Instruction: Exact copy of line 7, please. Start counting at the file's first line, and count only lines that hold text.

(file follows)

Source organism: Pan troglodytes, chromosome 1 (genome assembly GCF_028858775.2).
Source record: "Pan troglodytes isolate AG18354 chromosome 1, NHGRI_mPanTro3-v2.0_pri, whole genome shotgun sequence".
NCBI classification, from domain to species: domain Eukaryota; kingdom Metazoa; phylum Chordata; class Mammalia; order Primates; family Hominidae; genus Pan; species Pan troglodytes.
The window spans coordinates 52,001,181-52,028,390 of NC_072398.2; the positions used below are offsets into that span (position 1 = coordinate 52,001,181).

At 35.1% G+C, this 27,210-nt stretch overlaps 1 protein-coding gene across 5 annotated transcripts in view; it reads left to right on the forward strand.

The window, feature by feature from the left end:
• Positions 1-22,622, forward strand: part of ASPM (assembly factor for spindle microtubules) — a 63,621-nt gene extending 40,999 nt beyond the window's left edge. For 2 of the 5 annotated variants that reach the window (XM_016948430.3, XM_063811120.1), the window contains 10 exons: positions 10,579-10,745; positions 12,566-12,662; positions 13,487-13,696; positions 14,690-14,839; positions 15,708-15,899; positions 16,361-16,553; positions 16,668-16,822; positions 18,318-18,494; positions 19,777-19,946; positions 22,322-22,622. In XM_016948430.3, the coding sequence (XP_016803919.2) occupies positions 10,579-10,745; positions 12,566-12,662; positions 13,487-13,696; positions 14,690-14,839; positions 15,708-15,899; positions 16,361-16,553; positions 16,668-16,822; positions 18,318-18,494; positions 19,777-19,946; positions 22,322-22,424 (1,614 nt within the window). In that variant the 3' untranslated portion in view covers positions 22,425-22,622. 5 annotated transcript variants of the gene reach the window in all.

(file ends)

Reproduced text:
• Positions 1-22,622, forward strand: part of ASPM (assembly factor for spindle microtubules) — a 63,621-nt gene extending 40,999 nt beyond the window's left edge. For 2 of the 5 annotated variants that reach the window (XM_016948430.3, XM_063811120.1), the window contains 10 exons: positions 10,579-10,745; positions 12,566-12,662; positions 13,487-13,696; positions 14,690-14,839; positions 15,708-15,899; positions 16,361-16,553; positions 16,668-16,822; positions 18,318-18,494; positions 19,777-19,946; positions 22,322-22,622. In XM_016948430.3, the coding sequence (XP_016803919.2) occupies positions 10,579-10,745; positions 12,566-12,662; positions 13,487-13,696; positions 14,690-14,839; positions 15,708-15,899; positions 16,361-16,553; positions 16,668-16,822; positions 18,318-18,494; positions 19,777-19,946; positions 22,322-22,424 (1,614 nt within the window). In that variant the 3' untranslated portion in view covers positions 22,425-22,622. 5 annotated transcript variants of the gene reach the window in all.